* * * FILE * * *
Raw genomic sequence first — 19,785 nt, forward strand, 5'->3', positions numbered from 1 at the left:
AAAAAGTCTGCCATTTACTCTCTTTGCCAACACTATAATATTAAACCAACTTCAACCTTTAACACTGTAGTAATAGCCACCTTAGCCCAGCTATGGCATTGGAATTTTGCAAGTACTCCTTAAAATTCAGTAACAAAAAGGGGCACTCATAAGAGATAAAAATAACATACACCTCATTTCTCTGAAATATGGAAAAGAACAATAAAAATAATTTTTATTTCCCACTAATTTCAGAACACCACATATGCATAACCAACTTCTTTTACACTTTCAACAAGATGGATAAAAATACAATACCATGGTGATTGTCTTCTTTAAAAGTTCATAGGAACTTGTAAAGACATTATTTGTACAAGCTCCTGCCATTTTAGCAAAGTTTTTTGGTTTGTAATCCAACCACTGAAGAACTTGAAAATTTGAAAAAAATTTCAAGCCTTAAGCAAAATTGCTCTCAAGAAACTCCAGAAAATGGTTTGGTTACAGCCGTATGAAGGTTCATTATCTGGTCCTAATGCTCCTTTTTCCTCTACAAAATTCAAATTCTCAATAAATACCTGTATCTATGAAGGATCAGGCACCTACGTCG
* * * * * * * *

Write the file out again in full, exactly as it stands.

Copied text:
Raw genomic sequence first — 19,785 nt, forward strand, 5'->3', positions numbered from 1 at the left:
AAAAAGTCTGCCATTTACTCTCTTTGCCAACACTATAATATTAAACCAACTTCAACCTTTAACACTGTAGTAATAGCCACCTTAGCCCAGCTATGGCATTGGAATTTTGCAAGTACTCCTTAAAATTCAGTAACAAAAAGGGGCACTCATAAGAGATAAAAATAACATACACCTCATTTCTCTGAAATATGGAAAAGAACAATAAAAATAATTTTTATTTCCCACTAATTTCAGAACACCACATATGCATAACCAACTTCTTTTACACTTTCAACAAGATGGATAAAAATACAATACCATGGTGATTGTCTTCTTTAAAAGTTCATAGGAACTTGTAAAGACATTATTTGTACAAGCTCCTGCCATTTTAGCAAAGTTTTTTGGTTTGTAATCCAACCACTGAAGAACTTGAAAATTTGAAAAAAATTTCAAGCCTTAAGCAAAATTGCTCTCAAGAAACTCCAGAAAATGGTTTGGTTACAGCCGTATGAAGGTTCATTATCTGGTCCTAATGCTCCTTTTTCCTCTACAAAATTCAAATTCTCAATAAATACCTGTATCTATGAAGGATCAGGCACCTACGTCG